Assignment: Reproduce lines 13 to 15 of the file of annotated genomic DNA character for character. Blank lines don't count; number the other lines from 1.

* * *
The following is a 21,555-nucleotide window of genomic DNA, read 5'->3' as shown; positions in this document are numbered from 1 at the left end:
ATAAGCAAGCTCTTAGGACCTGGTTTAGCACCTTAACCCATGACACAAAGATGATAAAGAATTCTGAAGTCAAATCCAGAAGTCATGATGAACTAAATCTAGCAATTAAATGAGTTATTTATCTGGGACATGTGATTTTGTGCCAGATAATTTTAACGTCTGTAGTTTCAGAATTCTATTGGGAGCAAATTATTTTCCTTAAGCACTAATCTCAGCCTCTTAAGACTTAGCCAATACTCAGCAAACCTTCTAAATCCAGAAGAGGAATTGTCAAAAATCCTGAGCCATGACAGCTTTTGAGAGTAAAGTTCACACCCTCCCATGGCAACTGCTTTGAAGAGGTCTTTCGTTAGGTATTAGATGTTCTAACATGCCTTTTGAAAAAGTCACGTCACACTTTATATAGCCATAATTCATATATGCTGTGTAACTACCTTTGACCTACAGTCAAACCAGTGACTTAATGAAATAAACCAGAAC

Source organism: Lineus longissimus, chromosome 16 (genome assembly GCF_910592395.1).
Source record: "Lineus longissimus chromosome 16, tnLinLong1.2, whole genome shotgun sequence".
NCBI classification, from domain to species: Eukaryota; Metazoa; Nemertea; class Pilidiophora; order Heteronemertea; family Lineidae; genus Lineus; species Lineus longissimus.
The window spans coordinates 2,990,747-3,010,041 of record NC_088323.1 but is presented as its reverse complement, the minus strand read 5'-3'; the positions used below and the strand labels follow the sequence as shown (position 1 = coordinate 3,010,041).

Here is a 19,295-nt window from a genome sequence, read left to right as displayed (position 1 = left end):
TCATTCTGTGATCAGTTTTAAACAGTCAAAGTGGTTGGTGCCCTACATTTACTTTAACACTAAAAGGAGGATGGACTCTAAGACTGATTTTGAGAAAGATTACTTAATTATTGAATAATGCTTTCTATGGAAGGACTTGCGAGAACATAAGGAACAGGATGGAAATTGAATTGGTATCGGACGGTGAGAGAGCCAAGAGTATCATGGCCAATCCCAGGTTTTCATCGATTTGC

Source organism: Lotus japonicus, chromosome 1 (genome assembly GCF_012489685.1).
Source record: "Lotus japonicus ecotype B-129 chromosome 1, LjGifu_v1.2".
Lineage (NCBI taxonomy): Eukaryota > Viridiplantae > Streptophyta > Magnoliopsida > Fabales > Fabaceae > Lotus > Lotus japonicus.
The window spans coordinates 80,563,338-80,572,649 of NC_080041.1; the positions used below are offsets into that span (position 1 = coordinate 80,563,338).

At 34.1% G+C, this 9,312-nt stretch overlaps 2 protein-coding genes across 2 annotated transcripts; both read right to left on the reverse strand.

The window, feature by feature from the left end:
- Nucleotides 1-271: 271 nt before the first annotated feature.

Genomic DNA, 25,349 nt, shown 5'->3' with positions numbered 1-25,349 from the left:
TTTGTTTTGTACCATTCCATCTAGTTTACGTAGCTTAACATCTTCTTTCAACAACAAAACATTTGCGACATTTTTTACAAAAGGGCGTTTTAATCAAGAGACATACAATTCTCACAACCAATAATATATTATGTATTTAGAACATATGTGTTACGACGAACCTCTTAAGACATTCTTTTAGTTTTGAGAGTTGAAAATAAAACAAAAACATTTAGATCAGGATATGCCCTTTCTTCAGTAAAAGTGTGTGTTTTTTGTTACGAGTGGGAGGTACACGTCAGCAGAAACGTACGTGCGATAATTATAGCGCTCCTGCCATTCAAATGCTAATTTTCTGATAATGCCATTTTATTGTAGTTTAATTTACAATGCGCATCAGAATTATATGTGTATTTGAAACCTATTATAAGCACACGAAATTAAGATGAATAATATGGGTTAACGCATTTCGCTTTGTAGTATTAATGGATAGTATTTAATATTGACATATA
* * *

At 34.1% G+C, this 9,312-nt stretch overlaps 2 protein-coding genes across 2 annotated transcripts; both read right to left on the reverse strand.

The window, feature by feature from the left end:
- Nucleotides 1-271: 271 nt before the first annotated feature.